McDonald's expects McDelivery will be available at 70% of its U.S. system by the end of 2019 and wants consumers to celebrate with them.
The company partnered with Uber Eats to encourage customers to enjoy a "Global McDelivery Night In." In the U.S., customers can order McDelivery with Uber Eats from a participating McDonald's to receive a limited edition item from the McDelivery Night In line with $10 minimum purchase beginning at 5 p.m.
McDonald's expects delivery to be a $4 billion business globally in 2019, leveraging several different models, including partnering with various third parties for ordering and delivery fulfillment. The company is seeing about twice the average check on a typical delivery order, according to CEO Stephen Easterbrook.
Additionally, 60% of delivery orders are placed at night, and one million customers around the world are having McDonald's delivered to their homes daily, according to the company. "Globally there are more than 10 McDelivery orders placed every second," said Easterbrook.
In July, McDonald's added DoorDash as a delivery partner, ending exclusivity with UberEats, reported CNBC (July 16). UberEats was the sole delivery provider for McDonalds since 2017, when McDelivery was launched in the U.S., bringing delivery to about 64% of stores.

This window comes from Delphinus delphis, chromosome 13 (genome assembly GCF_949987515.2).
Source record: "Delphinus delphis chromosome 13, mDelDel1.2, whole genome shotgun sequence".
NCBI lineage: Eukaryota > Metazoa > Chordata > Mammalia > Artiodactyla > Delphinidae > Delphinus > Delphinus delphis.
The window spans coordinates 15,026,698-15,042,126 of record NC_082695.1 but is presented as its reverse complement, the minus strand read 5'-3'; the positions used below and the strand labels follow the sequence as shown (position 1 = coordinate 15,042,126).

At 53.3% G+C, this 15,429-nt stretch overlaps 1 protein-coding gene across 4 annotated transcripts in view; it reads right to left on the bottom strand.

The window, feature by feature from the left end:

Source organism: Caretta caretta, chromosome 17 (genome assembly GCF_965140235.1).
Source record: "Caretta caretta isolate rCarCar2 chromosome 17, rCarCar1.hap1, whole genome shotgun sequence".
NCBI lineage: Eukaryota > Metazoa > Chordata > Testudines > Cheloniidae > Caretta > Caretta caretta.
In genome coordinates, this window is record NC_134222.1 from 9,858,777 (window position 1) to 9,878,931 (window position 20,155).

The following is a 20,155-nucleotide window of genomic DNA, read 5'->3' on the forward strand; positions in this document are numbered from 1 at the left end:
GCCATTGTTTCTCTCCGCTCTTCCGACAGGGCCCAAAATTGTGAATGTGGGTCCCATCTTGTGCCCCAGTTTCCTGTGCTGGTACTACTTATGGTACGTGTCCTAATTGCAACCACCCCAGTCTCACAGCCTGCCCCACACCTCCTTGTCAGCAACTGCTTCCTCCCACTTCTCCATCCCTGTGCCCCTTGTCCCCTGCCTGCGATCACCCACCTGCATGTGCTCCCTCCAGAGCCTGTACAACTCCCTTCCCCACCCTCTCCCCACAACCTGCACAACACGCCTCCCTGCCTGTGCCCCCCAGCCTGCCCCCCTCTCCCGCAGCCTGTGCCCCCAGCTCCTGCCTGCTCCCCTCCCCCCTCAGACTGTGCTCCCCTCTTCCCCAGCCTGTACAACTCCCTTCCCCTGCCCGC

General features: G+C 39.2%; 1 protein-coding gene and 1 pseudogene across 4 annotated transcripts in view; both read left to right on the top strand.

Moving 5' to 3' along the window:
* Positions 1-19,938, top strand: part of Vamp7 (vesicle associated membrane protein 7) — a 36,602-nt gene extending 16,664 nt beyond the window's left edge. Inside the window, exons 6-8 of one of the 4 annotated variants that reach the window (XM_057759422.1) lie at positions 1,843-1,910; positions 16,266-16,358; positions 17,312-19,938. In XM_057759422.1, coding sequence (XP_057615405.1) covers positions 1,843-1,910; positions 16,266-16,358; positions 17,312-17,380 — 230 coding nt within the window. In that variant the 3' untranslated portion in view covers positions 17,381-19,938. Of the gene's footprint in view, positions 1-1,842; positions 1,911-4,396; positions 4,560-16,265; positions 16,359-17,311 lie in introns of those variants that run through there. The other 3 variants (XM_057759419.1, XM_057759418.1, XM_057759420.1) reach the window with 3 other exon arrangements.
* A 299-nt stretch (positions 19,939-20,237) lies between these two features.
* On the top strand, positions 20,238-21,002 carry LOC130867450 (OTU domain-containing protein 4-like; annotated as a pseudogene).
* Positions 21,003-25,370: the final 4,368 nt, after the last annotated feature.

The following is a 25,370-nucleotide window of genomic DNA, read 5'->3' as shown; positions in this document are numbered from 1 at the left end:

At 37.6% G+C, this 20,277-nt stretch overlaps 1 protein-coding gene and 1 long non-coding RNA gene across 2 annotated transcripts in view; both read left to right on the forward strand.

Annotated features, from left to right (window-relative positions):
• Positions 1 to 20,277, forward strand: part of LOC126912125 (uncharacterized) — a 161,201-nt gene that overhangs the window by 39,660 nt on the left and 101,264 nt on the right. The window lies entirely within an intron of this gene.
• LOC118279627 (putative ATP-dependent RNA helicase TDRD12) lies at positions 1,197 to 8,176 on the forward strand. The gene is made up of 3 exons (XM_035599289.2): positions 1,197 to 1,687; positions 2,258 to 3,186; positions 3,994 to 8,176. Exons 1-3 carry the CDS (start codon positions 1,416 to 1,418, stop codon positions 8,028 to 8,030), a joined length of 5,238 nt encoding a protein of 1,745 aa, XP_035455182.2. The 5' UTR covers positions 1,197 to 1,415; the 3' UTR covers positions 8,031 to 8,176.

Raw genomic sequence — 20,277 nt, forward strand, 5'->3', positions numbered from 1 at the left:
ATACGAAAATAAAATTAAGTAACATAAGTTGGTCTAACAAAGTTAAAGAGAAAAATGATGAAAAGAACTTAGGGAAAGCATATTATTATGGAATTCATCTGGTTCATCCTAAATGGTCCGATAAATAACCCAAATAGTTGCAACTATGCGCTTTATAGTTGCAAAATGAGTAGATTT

Prior to Uber's IPO in the spring, Bloomberg reported that McDonald's was pushing for lower delivery commission fees and an end to the exclusive partnership. When a customer places an order on UberEats' platform, restaurants have to pay between a fee that reportedly ranges between 15% to 30%, taking a chunk of the restaurants' profits. In its filing to go public, Uber said that it charges a lower service fee to some of its largest chain restaurant partners to gain access those restaurants' customers.
At the end of August, McDonalds revealed it was expanding the partnership with DoorDash across the U.S., expanding McDelivery from 9,000 restaurants to more than 10,000 locations via the two partners, reported CBS News (Aug. 28).
Third-party delivery services can help restaurants reach new customers, generating more revenue. However, they have come under fire from food retailers by charging extra transaction fees. McDonald's, reportedly wary of those fees, negotiated lower commissions with Uber Eats when it signed on with the service, reported The Wall Street Journal(July 16).
Victoria writes for the weekly Food Institute Report and the daily news update, Today in Food. Victoria graduated from Montclair State University with a B.A in Journalism and has a background in Nutrition and Food Science. She can be reached through her email at Victoria.email@example.com.
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